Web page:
One such issue involves the scope of the trademark and copyright licences. In a VR world, the content creator can design the experience so end users can not only view Leonardo da Vinci’s Last Supper exactly how he painted it, but also step right into the mural and interact with the masterpiece’s subjects or perhaps even rotate the view and see what is on the other side of the table! While copyright licences often grant the licensee the right to reproduce, publicly display, and create derivative works of the subject work, grants in VR agreements often include additional language not found in 17 US Code § 106, which enumerates the exclusive rights in copyrighted works. For example, Boulevard often wants the rights to use, copy, encode, store, archive, distribute, transmit, translate, record, publicly-display, publicly-perform, animate, modify, and create derivative works of the artwork. In certain cases, there is an element of “gamification” to the virtual experiences.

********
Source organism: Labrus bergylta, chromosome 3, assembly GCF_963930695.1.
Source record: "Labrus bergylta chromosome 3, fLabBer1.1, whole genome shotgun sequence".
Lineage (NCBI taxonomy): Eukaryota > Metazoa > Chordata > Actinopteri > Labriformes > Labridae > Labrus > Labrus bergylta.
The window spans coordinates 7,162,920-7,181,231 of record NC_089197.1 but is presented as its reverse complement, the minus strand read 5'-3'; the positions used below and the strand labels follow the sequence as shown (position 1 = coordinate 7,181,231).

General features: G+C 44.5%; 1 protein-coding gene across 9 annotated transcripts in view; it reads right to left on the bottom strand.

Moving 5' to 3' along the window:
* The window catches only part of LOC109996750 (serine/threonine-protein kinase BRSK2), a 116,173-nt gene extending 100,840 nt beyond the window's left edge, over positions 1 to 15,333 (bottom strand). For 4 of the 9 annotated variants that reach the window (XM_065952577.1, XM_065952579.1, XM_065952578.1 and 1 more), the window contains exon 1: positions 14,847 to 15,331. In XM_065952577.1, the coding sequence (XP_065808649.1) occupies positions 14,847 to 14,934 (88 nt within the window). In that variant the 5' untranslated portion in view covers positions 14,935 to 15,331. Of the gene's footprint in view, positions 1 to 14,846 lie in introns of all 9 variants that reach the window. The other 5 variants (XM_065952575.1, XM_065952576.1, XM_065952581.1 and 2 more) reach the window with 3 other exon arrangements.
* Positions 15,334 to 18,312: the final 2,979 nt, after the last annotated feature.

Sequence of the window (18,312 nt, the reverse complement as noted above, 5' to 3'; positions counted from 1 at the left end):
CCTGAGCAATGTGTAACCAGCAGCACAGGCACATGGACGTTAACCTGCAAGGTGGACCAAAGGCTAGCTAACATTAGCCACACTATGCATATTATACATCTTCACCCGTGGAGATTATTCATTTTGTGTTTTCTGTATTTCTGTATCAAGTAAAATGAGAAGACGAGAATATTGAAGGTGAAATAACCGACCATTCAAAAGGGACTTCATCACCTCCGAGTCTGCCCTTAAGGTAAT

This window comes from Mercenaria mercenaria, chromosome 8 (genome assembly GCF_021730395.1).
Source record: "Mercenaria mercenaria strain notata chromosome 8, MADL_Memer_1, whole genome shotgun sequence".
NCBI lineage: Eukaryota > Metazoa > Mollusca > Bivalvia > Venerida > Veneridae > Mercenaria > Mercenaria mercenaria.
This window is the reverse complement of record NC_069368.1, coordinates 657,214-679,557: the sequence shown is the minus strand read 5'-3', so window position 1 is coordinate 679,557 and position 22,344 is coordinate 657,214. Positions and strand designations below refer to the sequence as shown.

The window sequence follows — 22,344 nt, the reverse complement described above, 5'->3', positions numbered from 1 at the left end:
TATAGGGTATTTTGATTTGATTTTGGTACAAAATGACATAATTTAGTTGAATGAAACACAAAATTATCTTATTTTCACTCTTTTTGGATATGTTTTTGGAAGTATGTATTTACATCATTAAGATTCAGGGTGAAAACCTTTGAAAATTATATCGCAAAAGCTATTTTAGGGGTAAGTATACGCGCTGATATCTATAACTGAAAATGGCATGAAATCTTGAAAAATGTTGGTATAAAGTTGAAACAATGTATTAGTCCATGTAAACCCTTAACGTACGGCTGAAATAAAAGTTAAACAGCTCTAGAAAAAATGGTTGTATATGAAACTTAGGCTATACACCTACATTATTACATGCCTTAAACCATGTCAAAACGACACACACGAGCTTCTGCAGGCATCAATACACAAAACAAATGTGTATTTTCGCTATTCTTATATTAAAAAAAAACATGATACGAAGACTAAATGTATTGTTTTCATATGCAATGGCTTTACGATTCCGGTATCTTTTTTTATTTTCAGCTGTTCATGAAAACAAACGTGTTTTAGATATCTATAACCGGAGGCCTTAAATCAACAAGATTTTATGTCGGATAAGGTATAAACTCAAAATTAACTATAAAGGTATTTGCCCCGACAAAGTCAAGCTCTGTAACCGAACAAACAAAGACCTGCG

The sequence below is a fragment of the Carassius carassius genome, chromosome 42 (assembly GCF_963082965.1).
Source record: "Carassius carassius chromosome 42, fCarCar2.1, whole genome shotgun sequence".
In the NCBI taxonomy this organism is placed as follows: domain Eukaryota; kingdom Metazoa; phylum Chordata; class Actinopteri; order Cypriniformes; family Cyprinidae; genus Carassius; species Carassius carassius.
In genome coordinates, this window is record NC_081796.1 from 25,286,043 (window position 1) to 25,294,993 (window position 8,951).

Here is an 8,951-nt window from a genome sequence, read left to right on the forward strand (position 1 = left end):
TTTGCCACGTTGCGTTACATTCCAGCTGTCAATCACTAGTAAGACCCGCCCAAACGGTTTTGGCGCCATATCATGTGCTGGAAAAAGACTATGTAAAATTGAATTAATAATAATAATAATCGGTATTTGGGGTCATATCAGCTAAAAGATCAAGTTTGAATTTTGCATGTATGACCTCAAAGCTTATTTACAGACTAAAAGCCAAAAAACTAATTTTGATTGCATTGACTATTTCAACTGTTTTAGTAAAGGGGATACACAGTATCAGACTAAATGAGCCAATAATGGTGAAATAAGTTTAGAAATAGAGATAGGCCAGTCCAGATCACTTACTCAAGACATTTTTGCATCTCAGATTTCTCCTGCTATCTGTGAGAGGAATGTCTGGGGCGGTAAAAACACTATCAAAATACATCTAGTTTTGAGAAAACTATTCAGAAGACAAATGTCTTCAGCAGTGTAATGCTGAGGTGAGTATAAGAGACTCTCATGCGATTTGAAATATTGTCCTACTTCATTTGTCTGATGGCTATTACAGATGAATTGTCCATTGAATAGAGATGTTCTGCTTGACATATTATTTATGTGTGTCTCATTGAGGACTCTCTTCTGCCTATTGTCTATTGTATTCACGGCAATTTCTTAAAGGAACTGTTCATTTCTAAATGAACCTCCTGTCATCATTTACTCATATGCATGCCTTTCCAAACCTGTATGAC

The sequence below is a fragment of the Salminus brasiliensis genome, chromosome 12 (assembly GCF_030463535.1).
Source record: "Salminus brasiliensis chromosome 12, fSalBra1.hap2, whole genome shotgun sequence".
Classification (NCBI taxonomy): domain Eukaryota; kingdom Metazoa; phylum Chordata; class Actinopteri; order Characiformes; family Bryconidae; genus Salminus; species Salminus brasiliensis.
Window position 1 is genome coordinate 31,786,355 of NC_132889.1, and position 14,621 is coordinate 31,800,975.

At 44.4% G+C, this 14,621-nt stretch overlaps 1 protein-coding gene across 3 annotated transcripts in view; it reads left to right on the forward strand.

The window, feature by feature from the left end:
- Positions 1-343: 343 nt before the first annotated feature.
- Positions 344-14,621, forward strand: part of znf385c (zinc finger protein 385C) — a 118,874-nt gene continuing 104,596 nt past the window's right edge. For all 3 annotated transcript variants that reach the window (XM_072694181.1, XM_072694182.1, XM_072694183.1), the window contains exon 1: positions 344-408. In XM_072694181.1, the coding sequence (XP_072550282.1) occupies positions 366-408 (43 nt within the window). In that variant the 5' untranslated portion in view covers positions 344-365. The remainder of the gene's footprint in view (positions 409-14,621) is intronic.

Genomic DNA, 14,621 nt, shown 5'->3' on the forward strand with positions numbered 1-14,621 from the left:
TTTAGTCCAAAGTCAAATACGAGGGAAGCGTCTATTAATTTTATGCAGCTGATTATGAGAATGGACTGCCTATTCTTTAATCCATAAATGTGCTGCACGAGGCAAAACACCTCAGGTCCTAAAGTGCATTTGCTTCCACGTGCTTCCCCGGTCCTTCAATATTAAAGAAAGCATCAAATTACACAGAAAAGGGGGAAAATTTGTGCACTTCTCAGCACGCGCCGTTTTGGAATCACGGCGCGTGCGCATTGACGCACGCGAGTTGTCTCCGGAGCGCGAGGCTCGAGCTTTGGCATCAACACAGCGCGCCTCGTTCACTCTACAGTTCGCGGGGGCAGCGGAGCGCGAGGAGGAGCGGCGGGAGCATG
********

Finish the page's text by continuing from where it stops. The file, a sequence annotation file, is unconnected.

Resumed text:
All of the wonderful, creative things that VR/AR/MR developers can achieve – whether in art, education, culture, tourism, and the like – have the capacity to recast or transform original works in ways that the original creator did not intend. One potential problem, particularly if the original creator is from Europe, concerns a violation of the artist’s moral rights or droit moral. Moral rights are certain rights of creators of copyrighted works, including the right of attribution (ie,, credit for the work), the right to have a work published anonymously or pseudonymously, and the right to the integrity (ie, non-mutilation) of the work. Although recognised only narrowly in the US (see the Visual Artists Right Act, codified at 17 US Code § 106A), moral rights are widely accepted and applied in foreign jurisdictions. In light of this, VR/ AR/MR developers who wish to transform, recast, modify, or create derivative works of copyrighted works are well advised to address moral rights in their agreements with their licensors, which is typically achieved by obtaining a waiver of moral rights.